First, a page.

The Annual Birthday Revue
Your birthday is coming up, I see. I hope you don't think I've forgotten.
I just wanted to write you this letter to discuss your birthday
plans. As your children, Julie, Danny and I want to try something
different this year. Before you rend any fabric, hear me out, please.
you know, each year we celebrate your birthday the same way -- with
a fictional, simulated crisis call. At some hour (preferably pre-breakfast
or post-television) during the daylong stretch of your birthday,
one of us places a frantic telephone call to you. The nature of
the call is usually this: some emergency has occurred -- preferably
a life-and-death type of situation, such as a car-jacking or emergency
experimental heart surgery -- and we saw fit to call you in the
middle of the crisis, not wanting to miss out on what could be our
very last opportunity to wish you a happy birthday. It is no secret
that, to you, this kind of sentiment is the greatest gift of all.
you know we used to trade off making calls each year? But now that
we've grown older and our lives have become more complicated (with
spouses and children for Julie, and Word Jumbles for Danny -- his
constant, almost daily, obligation), the responsibility has lately
fallen on my shoulders with the greatest frequency. After all, I
am the one with a background in acting. I'm sure you'll recall a
certain community theatre production of Arthur Miller's The Crucible
in which I played the totemic, but thematically essential, role
of Plymouth Rock. Remember how I spent two weeks living in a rock
quarry to prepare for that role? You brought me a baloney sandwich
every day. I never ate them because I was reluctant to break character,
but your efforts still meant a tremendous amount to me.
acting skills have never been essential in properly celebrating
your birthday, they have nonetheless proven most advantageous. When
placing a crisis call we always felt the presentation should be
as naturalistic as possible, for the greatest effect. I have access
to an endless library of sound effects cassettes and, in a pinch,
can call on the services of a fellow thespian to play the role of
an axe murderer, kidnapper, dog catcher, or lifeguard gone berserk,
if required. I think these elements have always helped you really
suspend disbelief -- that's stage talk, meant to describe the way
you felt when we went to see Miss Saigon at the Averill Park
High School and that giant papier maché helicopter descended
from the wings at the end of the production. The helicopter didn't
look especially realistic -- it was lumpy, and I'm pretty sure they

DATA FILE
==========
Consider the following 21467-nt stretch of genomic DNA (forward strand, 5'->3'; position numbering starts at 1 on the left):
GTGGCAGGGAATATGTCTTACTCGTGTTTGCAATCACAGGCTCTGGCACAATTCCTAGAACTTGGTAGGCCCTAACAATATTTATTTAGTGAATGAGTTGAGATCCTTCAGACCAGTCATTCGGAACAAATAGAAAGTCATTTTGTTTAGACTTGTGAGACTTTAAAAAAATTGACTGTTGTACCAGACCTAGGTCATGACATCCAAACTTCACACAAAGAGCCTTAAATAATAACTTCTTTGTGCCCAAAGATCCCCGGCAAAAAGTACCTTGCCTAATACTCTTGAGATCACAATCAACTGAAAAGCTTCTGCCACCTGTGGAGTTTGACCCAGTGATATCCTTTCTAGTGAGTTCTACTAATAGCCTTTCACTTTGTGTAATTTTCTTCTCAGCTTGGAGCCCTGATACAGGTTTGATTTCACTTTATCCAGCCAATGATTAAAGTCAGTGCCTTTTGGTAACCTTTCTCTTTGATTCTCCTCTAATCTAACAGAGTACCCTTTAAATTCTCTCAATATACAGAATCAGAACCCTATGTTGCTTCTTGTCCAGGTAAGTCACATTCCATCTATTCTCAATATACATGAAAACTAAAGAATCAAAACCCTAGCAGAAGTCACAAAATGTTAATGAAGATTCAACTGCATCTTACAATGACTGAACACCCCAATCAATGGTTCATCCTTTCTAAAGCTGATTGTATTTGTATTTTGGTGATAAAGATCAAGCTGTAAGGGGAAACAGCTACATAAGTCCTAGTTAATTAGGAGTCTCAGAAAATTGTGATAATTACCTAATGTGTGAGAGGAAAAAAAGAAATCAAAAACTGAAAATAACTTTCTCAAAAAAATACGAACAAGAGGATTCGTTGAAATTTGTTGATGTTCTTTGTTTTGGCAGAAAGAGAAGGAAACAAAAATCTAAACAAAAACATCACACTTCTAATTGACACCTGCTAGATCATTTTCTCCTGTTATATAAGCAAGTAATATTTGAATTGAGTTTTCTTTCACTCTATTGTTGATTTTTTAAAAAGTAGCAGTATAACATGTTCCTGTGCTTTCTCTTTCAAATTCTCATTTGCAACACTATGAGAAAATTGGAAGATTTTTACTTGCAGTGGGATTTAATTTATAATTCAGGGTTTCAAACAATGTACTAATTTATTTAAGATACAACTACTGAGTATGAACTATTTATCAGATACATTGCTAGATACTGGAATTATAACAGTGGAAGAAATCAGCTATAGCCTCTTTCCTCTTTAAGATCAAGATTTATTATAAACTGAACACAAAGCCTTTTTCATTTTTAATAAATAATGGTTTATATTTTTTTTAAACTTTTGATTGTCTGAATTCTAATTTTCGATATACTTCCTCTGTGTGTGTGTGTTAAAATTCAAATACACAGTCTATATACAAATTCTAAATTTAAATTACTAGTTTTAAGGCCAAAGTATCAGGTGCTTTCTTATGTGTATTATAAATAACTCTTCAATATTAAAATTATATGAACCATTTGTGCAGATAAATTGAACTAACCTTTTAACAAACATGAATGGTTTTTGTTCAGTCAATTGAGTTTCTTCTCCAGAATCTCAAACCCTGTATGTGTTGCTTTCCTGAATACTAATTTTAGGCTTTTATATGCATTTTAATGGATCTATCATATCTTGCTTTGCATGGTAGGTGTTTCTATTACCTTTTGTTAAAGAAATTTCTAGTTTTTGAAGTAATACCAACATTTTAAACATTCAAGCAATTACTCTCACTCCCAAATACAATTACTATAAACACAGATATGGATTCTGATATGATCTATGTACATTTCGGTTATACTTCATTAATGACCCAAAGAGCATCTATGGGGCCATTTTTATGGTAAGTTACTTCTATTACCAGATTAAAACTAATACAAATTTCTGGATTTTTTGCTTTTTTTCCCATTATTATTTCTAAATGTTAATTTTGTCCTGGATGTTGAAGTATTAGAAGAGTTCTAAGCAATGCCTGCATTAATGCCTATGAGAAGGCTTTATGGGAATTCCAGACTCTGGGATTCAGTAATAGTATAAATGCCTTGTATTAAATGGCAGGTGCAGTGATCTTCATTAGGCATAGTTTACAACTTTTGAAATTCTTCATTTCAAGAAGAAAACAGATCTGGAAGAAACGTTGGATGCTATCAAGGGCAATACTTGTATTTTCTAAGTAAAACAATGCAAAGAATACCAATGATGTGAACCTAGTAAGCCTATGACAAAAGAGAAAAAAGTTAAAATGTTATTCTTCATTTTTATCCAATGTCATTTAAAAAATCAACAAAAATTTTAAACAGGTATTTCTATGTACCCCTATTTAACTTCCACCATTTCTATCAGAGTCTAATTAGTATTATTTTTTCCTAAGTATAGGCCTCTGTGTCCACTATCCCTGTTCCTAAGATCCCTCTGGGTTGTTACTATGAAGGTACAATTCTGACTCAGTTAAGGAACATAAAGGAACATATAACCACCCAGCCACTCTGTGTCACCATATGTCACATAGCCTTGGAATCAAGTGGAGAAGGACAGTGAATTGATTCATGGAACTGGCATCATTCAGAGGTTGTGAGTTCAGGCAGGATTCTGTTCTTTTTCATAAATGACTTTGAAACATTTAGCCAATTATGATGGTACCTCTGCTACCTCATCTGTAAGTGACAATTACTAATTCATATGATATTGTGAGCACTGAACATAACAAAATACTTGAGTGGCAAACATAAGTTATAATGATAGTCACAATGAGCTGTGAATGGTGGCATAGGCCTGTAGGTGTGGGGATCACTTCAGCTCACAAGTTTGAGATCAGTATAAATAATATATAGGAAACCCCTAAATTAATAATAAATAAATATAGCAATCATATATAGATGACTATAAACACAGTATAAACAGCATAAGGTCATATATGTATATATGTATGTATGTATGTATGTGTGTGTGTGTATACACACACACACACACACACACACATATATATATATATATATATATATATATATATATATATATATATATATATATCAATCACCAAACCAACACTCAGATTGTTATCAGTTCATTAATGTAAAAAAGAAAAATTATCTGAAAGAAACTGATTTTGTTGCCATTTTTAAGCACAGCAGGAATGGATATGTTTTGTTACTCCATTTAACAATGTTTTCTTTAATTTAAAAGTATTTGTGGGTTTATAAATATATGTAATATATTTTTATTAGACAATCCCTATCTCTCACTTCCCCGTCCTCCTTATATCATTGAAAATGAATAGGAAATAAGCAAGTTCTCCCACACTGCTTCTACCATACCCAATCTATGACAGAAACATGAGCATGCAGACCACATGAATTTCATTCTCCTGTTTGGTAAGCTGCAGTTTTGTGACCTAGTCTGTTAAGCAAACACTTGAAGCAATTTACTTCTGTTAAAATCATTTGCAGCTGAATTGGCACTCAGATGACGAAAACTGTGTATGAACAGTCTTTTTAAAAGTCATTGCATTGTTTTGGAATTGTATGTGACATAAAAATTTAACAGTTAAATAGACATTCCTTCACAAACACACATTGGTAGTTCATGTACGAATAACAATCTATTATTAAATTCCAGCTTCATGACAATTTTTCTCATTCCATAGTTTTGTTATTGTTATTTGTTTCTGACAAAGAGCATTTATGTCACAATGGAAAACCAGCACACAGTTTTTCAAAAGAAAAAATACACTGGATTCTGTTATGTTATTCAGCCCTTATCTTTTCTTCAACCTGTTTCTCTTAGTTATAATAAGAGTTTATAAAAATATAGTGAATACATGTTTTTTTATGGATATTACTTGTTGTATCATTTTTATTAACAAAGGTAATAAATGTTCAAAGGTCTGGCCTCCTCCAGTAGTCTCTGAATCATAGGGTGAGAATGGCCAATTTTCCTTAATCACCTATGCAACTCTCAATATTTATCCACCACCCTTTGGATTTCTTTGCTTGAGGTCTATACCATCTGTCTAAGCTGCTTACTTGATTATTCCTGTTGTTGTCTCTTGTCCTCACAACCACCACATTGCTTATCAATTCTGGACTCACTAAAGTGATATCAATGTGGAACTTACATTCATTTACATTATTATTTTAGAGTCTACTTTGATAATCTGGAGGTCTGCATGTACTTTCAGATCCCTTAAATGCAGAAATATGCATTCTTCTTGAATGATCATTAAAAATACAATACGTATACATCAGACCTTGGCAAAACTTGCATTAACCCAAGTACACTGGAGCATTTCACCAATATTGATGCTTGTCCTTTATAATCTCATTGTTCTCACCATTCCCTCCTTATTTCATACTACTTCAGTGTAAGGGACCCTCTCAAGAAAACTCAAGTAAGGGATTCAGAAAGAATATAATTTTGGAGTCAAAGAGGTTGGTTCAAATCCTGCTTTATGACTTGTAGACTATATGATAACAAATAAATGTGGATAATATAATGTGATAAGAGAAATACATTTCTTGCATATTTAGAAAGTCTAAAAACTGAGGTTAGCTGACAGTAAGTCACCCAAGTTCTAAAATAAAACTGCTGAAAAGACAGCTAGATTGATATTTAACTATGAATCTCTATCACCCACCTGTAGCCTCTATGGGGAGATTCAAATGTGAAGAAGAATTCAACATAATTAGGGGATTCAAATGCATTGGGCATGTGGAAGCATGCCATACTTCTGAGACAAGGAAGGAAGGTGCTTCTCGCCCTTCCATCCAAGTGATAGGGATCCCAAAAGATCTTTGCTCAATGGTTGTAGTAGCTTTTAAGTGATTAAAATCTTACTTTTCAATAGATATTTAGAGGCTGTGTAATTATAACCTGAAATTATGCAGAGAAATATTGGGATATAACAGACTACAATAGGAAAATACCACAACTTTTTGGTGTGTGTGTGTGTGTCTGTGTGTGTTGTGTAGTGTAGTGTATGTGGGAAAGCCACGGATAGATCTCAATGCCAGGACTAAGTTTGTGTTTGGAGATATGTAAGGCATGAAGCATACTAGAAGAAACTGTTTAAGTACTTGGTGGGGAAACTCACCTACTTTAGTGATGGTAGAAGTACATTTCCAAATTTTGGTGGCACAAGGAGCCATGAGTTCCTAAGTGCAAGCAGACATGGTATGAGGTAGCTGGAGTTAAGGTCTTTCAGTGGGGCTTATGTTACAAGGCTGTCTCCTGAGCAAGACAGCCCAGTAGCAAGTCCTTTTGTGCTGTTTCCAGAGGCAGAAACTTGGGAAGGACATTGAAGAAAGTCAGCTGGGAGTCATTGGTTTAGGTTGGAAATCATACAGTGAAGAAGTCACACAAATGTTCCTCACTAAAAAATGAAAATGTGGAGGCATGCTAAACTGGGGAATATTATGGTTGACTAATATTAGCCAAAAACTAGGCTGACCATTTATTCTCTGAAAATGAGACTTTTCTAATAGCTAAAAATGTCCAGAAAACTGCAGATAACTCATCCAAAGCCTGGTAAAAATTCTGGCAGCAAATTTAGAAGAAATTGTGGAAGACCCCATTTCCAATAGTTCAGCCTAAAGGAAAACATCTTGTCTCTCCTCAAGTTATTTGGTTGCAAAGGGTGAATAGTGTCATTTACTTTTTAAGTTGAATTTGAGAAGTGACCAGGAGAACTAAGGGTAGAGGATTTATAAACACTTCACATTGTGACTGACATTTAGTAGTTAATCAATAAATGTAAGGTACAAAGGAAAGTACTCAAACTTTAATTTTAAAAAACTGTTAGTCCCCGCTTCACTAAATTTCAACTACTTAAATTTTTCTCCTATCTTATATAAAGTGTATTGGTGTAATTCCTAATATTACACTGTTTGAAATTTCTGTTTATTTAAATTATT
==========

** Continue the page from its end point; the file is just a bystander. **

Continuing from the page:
were just re-using the whale model they'd built for the previous
winter's production of Moby Dick. Ah, but in the moment
we believed it was a real U.S. Army helicopter. Well, I
believed it anyway. And the Vietnam vet in the audience who climbed
onstage and tried to board the half-painted prop helicopter believed
it, too. And that's precisely what I mean by suspension of disbelief.
I realize you've always been in on our game, that you've been vaguely
aware that each crisis call is an elaborately staged sham, and I
appreciate you never calling us on it. But I also know, even with
the knowledge that these crises are all just hokum and high theater,
you still seem to feel all the same emotions you would feel if one
of us really were calling you while being attacked by mummies.
a long time, Julie, Danny and I would call you on your birthday
with a simple "Happy birthday" and "I love you"
(or, in my case, a simple "I'm almost done blaming you for
my personal shortcomings.") I worry that small gesture left
you feeling unsatisfied and under-appreciated somehow. There was
always an air of, "That's it?" in your expressions of
gratitude. Or maybe it was the way you'd actually say, "That's
it?" and slam down the telephone receiver that created this
particular air. Either way, there was certainly an air.
now, when one of us calls to say "These men with Uzis are about
to throw me in the back of a windowless van and I just wanted to
wish you a happy birthday before they erase my mind, change my name
to 'Opal' and coerce me into joining their eco-terrorist faction,"
I really think you see the work. You can probably imagine the conference
calls and script meetings. You can sense we went to great lengths
to perfectly match the Lebanese dialect, even if it's only heard
as a muffled voice in the background. And you seem to appreciate
finer details, like the sound of a 1978 Chevrolet van engine revving
or a lifeless 140-pound female body being dragged across loose gravel
by its arms. You have a way of taking all of the horrible, life-threatening
details, assimilating them, and adding them up to signify a profound
and unconditional love from your children.
while we we're not always comfortable with the morbid themes we
explore and execute for our crisis call each year, we know what
it means to you and that knowledge has made the planning bearable,
and the production somewhat more enjoyable. But it's work -- between
craft services, late nights in the editing suite, and dealing with
the often-unsavory union bosses. And it's not that we don't think
you're worth it. We really do. But we are getting older, as are
you, and I think it's time I asked you, as a representative of your
three children: This year, how would you feel about dinner at Applebee's?
Todd (the one with glasses)
version for easy reading
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